There’s a term that has gathered strength over the past decade: the quarter-life crisis. It describes that phase in life where the idealism of what you thought your life would be collides with what reality has in store for you. Reconciling the two is needed to get beyond this point of life, and adulthood completely sets in once such reconciliation has been accomplished.
A significant difference between the major female artists of the early nineties and those of today is that they’re on opposite sides of that quarter-life marker. Take at the ages in which today’s newer female stars enjoyed their first top twenty hit: Carrie Underwood, 22; Miranda Lambert, 22; Kellie Pickler, 20; Taylor Swift, 17.
Now compare that to the women who broke through from 1989-1992: Suzy Bogguss, 34; Pam Tillis, 33; Mary Chapin Carpenter, 31; Wynonna, 27; Trisha Yearwood, 26. Unlike today, there were also several additional female artists who were also on the radio – Reba McEntire, Kathy Mattea, Patty Loveless, and Tanya Tucker – all of whom were in their thirties.
“Age ain’t nothin’ but a number,” Aaliyah once sang, but the musical output of these two crops of artists suggest otherwise. “Hey Cinderella” was a top five hit for Bogguss in 1994, and perhaps best exemplifies the different perspectives of these two generations of women.
“We believed in fairy tales that day,” Bogguss sings as she reminisces with her friend about the day her friend got married. “I watched your father give you away. Your aim was true when the pink bouquet fell right into my hands.” It sounds like the beginning of the latest Taylor Swift song, perhaps a duet with Kellie Pickler.
But as life goes on, “through the years, and the kids, and the jobs, and the dreams that lost their way,” these grown women are wondering about those fairy tales. “I’ve got a funny feeling we missed a page or two somehow”, and find themselves wanting to question the legendary princess: “Cinderella, maybe you can help us out?” they ask. “Does the shoe fit you now?”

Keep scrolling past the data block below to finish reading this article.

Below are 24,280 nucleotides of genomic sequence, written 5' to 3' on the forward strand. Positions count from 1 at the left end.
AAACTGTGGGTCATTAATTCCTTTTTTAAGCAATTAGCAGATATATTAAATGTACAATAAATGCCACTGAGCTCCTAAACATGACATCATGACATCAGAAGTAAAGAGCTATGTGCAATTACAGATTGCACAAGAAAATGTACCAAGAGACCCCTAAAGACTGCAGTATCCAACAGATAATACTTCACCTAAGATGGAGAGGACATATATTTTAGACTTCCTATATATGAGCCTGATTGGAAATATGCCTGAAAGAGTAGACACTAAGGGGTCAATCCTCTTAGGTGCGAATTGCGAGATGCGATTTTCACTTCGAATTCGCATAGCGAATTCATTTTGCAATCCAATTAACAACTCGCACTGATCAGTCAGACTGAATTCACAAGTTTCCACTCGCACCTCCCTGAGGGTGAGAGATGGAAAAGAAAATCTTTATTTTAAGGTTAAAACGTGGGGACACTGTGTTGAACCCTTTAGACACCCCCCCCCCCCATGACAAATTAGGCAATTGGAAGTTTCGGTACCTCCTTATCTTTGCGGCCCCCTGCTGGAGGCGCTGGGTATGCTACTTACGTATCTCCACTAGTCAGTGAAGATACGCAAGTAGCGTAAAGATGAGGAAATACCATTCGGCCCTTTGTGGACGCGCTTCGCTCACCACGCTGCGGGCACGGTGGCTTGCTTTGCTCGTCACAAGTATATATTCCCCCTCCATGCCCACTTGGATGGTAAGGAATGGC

While the perspective of youth is honestly preserved, these are clear-eyed adults with a wealth of life experiences informing their feelings today. It doesn’t get more honest than the line “We’re good now ’cause we have to be.” It’s not so much we grow up because we want to, but rather because we have to.
I’ve written many times that I don’t find Taylor Swift’s music offensive so much as irrelevant. When I was a teenager, I could listen to country music and not fully understand the intricacies of what the songs were about, but I knew I’d eventually grow into an understanding. Over the past fifteen years, I’ve done just that. What I can’t do is regress back into the state of development needed to find Taylor Swift’s music relevant to me.
Honestly, I don’t think that the world looked like what’s described in “You Belong With Me” and “Love Story” at any period of my life. I’ve just never known girls who saw the world that way. The ones I knew have grown up to be women quite a bit like those that Bogguss and her contemporaries sang about. Here’s hoping that this generation is able to do the same. In the meantime, if you like country music by and for adults, this forgotten hit is a great starting point.